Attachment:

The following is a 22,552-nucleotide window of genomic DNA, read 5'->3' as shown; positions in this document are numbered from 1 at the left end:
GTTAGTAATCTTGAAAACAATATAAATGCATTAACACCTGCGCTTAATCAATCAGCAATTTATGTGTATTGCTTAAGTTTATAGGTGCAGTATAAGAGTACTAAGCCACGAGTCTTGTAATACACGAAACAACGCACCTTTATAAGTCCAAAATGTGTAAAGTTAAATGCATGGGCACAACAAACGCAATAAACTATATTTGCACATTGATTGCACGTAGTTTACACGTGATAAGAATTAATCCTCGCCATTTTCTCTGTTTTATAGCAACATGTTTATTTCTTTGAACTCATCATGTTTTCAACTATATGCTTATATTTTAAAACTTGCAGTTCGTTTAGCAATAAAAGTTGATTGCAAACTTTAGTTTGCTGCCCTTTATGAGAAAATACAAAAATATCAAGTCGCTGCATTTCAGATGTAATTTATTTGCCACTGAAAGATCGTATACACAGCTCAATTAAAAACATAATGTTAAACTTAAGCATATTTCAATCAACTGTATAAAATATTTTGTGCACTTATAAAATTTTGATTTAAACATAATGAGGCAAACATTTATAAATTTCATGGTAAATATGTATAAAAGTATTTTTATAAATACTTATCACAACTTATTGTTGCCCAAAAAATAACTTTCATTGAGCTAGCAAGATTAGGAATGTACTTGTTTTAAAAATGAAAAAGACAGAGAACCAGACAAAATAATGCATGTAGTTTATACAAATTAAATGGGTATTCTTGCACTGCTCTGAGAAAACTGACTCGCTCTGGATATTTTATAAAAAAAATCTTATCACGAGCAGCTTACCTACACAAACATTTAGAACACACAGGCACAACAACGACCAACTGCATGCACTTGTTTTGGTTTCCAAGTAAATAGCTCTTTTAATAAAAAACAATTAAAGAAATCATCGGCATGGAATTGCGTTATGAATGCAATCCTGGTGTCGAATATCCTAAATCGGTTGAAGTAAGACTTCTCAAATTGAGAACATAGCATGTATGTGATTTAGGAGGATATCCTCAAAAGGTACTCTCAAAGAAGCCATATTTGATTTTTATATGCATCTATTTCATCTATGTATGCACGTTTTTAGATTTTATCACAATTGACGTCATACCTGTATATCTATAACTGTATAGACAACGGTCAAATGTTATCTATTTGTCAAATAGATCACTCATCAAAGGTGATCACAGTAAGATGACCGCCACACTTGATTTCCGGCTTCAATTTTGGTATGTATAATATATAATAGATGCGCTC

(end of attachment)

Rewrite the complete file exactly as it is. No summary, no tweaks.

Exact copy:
The following is a 22,552-nucleotide window of genomic DNA, read 5'->3' as shown; positions in this document are numbered from 1 at the left end:
GTTAGTAATCTTGAAAACAATATAAATGCATTAACACCTGCGCTTAATCAATCAGCAATTTATGTGTATTGCTTAAGTTTATAGGTGCAGTATAAGAGTACTAAGCCACGAGTCTTGTAATACACGAAACAACGCACCTTTATAAGTCCAAAATGTGTAAAGTTAAATGCATGGGCACAACAAACGCAATAAACTATATTTGCACATTGATTGCACGTAGTTTACACGTGATAAGAATTAATCCTCGCCATTTTCTCTGTTTTATAGCAACATGTTTATTTCTTTGAACTCATCATGTTTTCAACTATATGCTTATATTTTAAAACTTGCAGTTCGTTTAGCAATAAAAGTTGATTGCAAACTTTAGTTTGCTGCCCTTTATGAGAAAATACAAAAATATCAAGTCGCTGCATTTCAGATGTAATTTATTTGCCACTGAAAGATCGTATACACAGCTCAATTAAAAACATAATGTTAAACTTAAGCATATTTCAATCAACTGTATAAAATATTTTGTGCACTTATAAAATTTTGATTTAAACATAATGAGGCAAACATTTATAAATTTCATGGTAAATATGTATAAAAGTATTTTTATAAATACTTATCACAACTTATTGTTGCCCAAAAAATAACTTTCATTGAGCTAGCAAGATTAGGAATGTACTTGTTTTAAAAATGAAAAAGACAGAGAACCAGACAAAATAATGCATGTAGTTTATACAAATTAAATGGGTATTCTTGCACTGCTCTGAGAAAACTGACTCGCTCTGGATATTTTATAAAAAAAATCTTATCACGAGCAGCTTACCTACACAAACATTTAGAACACACAGGCACAACAACGACCAACTGCATGCACTTGTTTTGGTTTCCAAGTAAATAGCTCTTTTAATAAAAAACAATTAAAGAAATCATCGGCATGGAATTGCGTTATGAATGCAATCCTGGTGTCGAATATCCTAAATCGGTTGAAGTAAGACTTCTCAAATTGAGAACATAGCATGTATGTGATTTAGGAGGATATCCTCAAAAGGTACTCTCAAAGAAGCCATATTTGATTTTTATATGCATCTATTTCATCTATGTATGCACGTTTTTAGATTTTATCACAATTGACGTCATACCTGTATATCTATAACTGTATAGACAACGGTCAAATGTTATCTATTTGTCAAATAGATCACTCATCAAAGGTGATCACAGTAAGATGACCGCCACACTTGATTTCCGGCTTCAATTTTGGTATGTATAATATATAATAGATGCGCTC